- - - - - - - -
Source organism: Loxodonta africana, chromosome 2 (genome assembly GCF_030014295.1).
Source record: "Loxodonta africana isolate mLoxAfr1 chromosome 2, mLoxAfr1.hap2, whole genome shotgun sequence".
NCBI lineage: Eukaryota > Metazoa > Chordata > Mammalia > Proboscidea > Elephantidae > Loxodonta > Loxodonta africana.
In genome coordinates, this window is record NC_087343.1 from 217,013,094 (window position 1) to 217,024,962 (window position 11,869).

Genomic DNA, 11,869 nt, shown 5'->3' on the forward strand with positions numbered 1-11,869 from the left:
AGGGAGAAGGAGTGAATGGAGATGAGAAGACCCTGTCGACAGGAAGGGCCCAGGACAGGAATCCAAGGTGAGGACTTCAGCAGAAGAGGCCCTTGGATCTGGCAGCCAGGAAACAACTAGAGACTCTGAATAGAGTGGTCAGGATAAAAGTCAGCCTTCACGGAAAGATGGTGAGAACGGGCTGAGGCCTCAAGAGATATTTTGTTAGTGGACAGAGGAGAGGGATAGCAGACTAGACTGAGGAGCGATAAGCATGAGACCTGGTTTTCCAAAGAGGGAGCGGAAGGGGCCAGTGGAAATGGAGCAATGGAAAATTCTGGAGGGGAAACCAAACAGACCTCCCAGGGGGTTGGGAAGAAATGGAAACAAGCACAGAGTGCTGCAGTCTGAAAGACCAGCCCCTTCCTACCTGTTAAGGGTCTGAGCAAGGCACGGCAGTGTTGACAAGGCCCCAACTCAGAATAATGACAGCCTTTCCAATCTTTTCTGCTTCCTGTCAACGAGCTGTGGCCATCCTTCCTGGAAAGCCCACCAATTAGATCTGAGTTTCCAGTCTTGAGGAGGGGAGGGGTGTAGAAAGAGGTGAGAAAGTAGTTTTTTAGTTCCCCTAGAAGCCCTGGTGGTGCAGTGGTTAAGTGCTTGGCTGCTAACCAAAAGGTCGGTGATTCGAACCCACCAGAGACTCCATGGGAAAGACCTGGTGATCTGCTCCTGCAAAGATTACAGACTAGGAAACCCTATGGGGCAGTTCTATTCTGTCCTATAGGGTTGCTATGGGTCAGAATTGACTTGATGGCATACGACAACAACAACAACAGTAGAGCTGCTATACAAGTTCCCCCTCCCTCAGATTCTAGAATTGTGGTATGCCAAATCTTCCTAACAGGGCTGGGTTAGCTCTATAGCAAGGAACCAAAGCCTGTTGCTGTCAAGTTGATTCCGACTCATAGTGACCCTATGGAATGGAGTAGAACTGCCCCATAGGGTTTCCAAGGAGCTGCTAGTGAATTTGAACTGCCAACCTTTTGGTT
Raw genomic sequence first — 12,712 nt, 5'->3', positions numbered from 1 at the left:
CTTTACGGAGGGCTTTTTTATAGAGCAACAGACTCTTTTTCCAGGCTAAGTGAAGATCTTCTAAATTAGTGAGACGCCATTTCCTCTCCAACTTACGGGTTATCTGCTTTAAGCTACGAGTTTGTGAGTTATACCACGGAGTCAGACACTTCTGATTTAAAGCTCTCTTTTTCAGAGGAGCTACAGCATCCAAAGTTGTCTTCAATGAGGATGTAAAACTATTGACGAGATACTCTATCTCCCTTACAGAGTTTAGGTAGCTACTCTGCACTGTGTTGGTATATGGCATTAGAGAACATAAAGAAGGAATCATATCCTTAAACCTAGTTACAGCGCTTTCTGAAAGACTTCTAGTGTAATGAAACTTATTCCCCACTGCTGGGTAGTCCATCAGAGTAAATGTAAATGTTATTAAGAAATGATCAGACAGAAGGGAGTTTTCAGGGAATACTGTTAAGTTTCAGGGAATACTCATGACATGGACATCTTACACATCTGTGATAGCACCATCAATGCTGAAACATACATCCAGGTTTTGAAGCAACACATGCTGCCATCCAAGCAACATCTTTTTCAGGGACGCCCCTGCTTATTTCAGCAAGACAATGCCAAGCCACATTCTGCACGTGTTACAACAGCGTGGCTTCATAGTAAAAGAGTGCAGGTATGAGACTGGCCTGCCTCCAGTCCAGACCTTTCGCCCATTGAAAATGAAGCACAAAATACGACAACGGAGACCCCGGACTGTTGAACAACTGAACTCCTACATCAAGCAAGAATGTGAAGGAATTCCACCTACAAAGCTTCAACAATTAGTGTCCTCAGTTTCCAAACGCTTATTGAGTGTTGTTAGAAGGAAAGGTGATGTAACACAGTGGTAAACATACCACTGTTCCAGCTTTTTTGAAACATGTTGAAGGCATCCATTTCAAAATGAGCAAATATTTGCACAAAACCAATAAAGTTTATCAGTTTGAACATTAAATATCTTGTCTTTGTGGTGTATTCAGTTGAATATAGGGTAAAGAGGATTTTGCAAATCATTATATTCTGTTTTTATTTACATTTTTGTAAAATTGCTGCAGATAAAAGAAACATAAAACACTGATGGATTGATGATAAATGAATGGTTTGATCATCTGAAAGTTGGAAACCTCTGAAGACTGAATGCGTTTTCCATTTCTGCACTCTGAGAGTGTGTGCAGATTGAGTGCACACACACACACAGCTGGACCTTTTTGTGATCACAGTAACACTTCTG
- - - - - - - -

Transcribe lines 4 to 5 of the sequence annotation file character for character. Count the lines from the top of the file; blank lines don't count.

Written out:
In genome coordinates, this window is record NC_087343.1 from 217,013,094 (window position 1) to 217,024,962 (window position 11,869).

Genomic DNA, 11,869 nt, shown 5'->3' on the forward strand with positions numbered 1-11,869 from the left: